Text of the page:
Everdell Newleaf brings to the table a new board which includes a station that has visitor cards that act almost like the basic events in the way they offer points to you, but these are much easier to claim as you only need to have completed them by the end of the game. Also by picking up a visitor, you can also gain a resource from one of the train cars as well.

The station also has additional cards which you may use similarly to the Meadow. This offers you much more flexibility throughout the game and tackles the issue of a stagnant meadow at the lower player counts.

The tickets will allow you to move a worker, this gives you a bit more flexibility and will allow you to get more done in the early game. These are a perfect addition to the game when you have new players at the tables with more seasoned Everdell-ers. Everdell is usually won by experienced players over newbies, but this can give the newer ones a significantly improved chance at victory. For me this is probably an essential module to play whenever teaching the game.

The reservation tokens allow you to claim things in the meadow or station as your turn. You subsequently get a one resource reduction in the cost of the card too. This can help you claim the sweet cards that you need to get those synergies. For me this module is take it or leave it, it is so small that it can be easily incorporated but I don’t miss it if it is not there.

Components

The components and artwork in Everdell are always brilliant. And so, Everdell Newleaf does not disappoint. This game comes with a deluxe velvet bag which is quite honestly a bit superfluous, but so is that beautiful Everdell tree, so I am here for it. This game offers a new board that sits to the right of the main board and it has the same beautiful graphic design that we have come to expect.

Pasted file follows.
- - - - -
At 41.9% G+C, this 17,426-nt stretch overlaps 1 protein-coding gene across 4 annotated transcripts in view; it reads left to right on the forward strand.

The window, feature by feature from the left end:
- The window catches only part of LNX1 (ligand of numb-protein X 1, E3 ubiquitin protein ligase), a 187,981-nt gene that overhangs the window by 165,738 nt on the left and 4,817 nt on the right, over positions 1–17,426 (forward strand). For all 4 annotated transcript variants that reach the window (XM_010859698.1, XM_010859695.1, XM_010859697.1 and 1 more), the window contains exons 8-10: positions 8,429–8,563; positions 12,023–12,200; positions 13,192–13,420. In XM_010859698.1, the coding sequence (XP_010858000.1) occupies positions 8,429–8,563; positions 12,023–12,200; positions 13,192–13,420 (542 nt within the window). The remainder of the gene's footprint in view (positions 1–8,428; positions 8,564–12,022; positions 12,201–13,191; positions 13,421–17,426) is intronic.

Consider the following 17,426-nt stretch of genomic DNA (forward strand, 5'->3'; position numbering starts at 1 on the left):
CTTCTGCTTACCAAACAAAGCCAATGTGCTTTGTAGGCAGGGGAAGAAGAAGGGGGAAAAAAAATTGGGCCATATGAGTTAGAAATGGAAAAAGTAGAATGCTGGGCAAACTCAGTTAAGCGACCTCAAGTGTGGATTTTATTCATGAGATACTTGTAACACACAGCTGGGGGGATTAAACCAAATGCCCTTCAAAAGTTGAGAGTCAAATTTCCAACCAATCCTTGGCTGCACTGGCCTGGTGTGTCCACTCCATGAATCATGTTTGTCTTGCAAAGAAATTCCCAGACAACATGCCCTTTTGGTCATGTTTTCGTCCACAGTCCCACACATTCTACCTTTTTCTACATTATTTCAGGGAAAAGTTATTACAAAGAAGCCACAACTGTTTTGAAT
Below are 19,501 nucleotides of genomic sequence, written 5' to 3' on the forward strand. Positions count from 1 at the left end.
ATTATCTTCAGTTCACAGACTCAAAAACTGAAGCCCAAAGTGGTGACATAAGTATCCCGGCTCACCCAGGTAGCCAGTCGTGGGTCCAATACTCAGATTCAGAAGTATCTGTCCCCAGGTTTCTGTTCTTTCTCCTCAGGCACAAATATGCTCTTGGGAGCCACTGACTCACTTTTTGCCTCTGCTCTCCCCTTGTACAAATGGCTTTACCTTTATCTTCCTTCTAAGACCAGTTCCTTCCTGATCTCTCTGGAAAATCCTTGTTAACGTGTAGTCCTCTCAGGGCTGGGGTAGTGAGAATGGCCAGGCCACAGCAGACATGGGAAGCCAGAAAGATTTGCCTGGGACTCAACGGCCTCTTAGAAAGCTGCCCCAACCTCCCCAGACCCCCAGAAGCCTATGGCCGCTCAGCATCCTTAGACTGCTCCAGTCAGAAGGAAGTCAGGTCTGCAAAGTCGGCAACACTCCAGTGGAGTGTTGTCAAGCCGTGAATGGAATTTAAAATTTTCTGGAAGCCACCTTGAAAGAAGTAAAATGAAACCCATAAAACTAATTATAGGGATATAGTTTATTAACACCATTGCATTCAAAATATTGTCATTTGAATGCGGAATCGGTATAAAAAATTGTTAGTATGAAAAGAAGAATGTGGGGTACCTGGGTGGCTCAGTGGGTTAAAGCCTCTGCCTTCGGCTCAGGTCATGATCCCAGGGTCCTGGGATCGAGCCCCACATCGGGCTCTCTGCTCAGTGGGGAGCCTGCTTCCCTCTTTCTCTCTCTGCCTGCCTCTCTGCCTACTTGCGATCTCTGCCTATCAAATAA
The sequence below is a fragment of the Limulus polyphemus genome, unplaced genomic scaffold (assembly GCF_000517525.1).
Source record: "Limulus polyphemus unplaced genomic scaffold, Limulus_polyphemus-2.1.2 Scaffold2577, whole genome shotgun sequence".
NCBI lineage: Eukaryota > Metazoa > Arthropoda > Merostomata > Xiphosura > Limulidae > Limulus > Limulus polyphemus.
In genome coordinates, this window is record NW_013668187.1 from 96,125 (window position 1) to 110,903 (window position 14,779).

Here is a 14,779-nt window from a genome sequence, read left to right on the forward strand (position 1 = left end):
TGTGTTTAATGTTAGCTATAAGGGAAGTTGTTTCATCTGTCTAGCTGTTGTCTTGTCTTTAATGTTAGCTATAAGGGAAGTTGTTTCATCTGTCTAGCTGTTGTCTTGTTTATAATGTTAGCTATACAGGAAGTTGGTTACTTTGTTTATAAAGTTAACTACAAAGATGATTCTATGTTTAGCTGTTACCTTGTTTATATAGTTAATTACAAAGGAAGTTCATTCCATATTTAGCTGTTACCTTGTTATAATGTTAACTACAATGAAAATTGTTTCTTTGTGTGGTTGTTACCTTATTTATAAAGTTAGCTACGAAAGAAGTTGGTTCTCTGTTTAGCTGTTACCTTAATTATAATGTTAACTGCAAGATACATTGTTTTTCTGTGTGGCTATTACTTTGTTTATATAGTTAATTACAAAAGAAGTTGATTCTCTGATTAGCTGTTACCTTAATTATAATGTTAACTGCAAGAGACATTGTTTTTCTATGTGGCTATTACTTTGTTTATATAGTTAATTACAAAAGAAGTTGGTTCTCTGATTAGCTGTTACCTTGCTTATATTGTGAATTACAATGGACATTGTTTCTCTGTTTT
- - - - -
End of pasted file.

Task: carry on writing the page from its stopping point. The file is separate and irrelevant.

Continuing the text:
Replayability

If you are looking to bring a bit more variation to lower player count games of Everdell, then Newleaf is really a need rather than a recommend. This expansion brings the station which gives you new focus to gain big points other than the basic and special events, as well as three more station places which behave like the meadow so you will have more choice as the game goes on.

Round Up

For me this is my top rated expansion for the beautiful game that is Everdell. There are a bunch of small modules that you can mix and match in. But I think the reason that I like this expansion so much is because there are more cards that allow you to play more cards in your city above the standard 15 cards. The other thing that really sings for me is the increased balance in experience/newbie mismatched games that comes with the tickets.

Everdell is one of the first board games I purchased and part of the primary reason for this was due to it having a solo mode. Yes I know the artwork is gorgeous and huge props to Andrew Bosley for this. If you are a solo Everdell player and are looking at expanding your collection, is Newleaf the game for you?

Content

The first question to address is what does it add to the game and the answer is quite a lot. 59 new critter & construction cards; nine special event cards; three forest cards; two new basic events and a whole new area for the Everdell train station that slots onto the right hand side of the Everdell game board. The station introduces a visitor card mechanism for end game scoring as well three extra slots that are part of an expanded meadow area. There are also additional and optional rules enabling bonus critter movement and card reservation.

Gameplay

One of the biggest complaints about the Everdell solo mode is that special events are really difficult to complete due to specific named cards being required to achieve them. Allied to the fact that each one not completed scores an additional three points to the AI opponent and some solo games can become an exercise in frustration, knowing that you are effectively starting with an (up to), twelve point handicap. The special events in Newleaf are achieved with a combination of two of the card types ie: have three green (production) cards and two purple (prosperity) cards in your city. This makes for a much more even game and a fighting chance of grabbing one or more of these.

The other biggest complaint in Everdell is card churn due to the sheer size of the deck and this can also be an issue with multiplayer games as well. Newleaf increases the deck by 50% but because of the additional three “meadow” slots in the station this partially mitigates it. What completely changes everything is the knoll spot in the station expansion board. You place a critter there, discard three of the meadow/station cards; replenish and then draw three of the meadow/station cards. For one placement you are creating a twelve card churn of the deck and this makes achieving basic/special events a lot more realistic.